Monday, May 12, 2008

Machine Quilting Class

Yesterday my good friend Koleen and I finally had a chance to get together for my machine quilting class. It was a six-hour class and worth absolutely every minute I spent with her. Koleen has been a long arm quilter for five or six years, I think, and she is very accomplished at what she does.

We spent some time in the beginning of the class discussing the various controls on the machine, batting, threads, tension, some reference material, and a few other things as I thought of questions to ask. Next, we loaded a four-yard long quilt sandwich; and I learned how Koleen loads her quilts, how she prepares them for quilting, and how she advances them after she completes a section of quilting. I've been doing pretty much the right things at home, but I did learn some things that never occurred to me--like, you can get the side clamps attached upside down, which will weigh the edges of the quilt down.

We started with meandering, which I'm feeling pretty comfortable with; and we added different elements to the meandering to change the look of the pattern. Koleen would stitch out a little bit of the new pattern to show me how to do it, then she'd draw a little of it with a blue wash out marker. I'd stitch on the drawn lines, then I'd be in virgin territory. Sometimes I was able to reproduce the pattern, and sometimes I'd get so lost I couldn't reproduce even a single repetition. I can get it in my head when I see her do it, but it doesn't always translate so easily to arm movement!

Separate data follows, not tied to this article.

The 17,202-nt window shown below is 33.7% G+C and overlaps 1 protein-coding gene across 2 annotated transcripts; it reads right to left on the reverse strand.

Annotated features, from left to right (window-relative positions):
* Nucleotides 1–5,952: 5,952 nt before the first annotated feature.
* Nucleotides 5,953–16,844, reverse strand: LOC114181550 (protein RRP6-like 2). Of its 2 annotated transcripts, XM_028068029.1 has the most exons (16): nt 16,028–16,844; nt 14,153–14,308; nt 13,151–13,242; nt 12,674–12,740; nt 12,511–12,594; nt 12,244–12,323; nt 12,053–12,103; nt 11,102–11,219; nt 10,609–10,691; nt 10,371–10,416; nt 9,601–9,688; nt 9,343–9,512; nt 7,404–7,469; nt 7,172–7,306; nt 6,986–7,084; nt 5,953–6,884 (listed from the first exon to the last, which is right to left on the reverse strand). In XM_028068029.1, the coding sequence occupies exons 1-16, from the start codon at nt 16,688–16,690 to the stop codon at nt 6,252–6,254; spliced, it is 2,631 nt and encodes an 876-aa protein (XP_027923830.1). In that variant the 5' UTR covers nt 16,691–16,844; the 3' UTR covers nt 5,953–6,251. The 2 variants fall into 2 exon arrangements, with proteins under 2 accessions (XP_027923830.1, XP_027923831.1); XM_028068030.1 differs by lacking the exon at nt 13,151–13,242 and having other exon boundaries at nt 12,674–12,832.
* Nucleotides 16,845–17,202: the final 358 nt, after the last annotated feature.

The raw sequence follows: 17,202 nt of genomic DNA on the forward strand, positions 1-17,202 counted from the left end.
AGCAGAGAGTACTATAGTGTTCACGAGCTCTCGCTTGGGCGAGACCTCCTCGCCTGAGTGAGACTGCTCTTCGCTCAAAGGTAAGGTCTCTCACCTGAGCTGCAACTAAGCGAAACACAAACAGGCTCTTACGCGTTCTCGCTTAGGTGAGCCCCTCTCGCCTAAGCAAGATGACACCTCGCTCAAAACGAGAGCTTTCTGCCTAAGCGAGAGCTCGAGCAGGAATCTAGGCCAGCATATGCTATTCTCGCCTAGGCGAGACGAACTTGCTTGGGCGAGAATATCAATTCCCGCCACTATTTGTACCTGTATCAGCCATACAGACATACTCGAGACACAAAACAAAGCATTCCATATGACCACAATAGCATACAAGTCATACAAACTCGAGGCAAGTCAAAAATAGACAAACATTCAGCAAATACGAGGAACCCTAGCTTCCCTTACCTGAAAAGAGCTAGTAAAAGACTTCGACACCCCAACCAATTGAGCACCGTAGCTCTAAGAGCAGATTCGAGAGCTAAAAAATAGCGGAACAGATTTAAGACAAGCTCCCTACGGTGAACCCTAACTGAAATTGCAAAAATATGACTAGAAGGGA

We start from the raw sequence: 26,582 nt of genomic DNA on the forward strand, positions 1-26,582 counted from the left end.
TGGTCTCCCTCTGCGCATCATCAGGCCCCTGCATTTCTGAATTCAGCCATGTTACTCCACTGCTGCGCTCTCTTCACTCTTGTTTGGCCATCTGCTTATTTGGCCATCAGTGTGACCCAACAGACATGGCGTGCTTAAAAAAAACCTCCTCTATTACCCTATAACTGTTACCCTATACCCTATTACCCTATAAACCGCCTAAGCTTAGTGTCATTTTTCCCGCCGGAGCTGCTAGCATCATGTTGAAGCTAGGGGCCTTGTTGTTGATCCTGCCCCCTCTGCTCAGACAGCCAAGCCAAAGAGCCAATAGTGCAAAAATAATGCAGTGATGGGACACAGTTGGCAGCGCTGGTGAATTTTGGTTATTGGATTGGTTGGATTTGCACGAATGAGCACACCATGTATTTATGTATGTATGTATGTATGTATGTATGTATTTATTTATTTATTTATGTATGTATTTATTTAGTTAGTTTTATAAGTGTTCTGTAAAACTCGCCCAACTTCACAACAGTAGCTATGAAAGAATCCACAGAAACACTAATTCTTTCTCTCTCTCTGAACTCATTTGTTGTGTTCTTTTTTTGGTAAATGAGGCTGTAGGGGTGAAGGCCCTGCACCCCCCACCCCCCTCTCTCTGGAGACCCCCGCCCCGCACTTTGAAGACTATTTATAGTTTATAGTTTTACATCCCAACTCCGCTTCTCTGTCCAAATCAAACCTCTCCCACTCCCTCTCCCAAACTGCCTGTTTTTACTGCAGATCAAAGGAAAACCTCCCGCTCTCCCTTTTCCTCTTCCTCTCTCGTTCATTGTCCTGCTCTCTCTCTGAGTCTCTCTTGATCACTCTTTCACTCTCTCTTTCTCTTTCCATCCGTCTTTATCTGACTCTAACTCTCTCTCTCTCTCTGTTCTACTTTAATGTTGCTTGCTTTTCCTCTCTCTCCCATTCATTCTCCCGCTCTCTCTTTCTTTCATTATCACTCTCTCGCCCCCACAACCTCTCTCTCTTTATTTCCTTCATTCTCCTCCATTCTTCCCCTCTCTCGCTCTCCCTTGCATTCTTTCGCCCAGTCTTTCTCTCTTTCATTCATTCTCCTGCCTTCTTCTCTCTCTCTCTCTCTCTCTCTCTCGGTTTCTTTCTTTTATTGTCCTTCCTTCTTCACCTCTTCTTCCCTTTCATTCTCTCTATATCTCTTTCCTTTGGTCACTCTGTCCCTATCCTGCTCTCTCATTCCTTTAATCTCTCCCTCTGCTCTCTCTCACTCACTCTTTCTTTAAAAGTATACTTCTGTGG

We worked our way down the entire 4-yard length of the quilt, each new pattern a little more complicated than the last. Near the end of our practice piece, I tried some feathers. They were a disaster (of course, it was my first time!), but it was such a blast. My favorite patterns that we stitched are here in the photos. They are all Koleen's handiwork, because these were also the same ones I had trouble duplicating. I think any of these would be fabulous to free motion on an entire quilt, either on a longarm or on a domestic.

The last thing we did was a pantograph, and it was much harder than I imagined to keep the laser light on that line. Still, I don't think I did badly for my first time out, and I think the trick might be to keep the curves smooth and the points sharp even if you get off the line a little, and no one will know the difference, specially on a busy print.

I took my practice quilt home, so I have a lovely repertoire of 15 or so free motion patterns to emulate and enough practice material to keep me busy for months.


Amanda said...

What a marathon session! Loads of luck with your practising. I'm looking for lessons on machine quilting with my regular machine so that I can attempt something more than straight lines and gentle curves.

Margo said...

Wow you have been it...I have been practicing from Koleens book using pencil and paper...trying to do new designs..we are fortunate to have such expertise close by.

Pat said...

What a great class...looks like you learned lots and have lots to practice! That'a totally awesome!

Lurline's Place said...

Thanks for visiting Sue - your free motion class must give you a lot of encouragement and direction. Such beautiful work and your OC is certainly looking stunning.
'Bye for now - Lurline.

Ribbonwiz said...

Your class looks great and wish I can do a class like that, I would love to do more than just stitch in the ditch and stipple.
Love your OC block..

Becky said...

I would love to spend a day learning to machine quilt. What type of machine do you quilt on? I use my Bernina, but would love to have a long-arm.

Have a great weekend!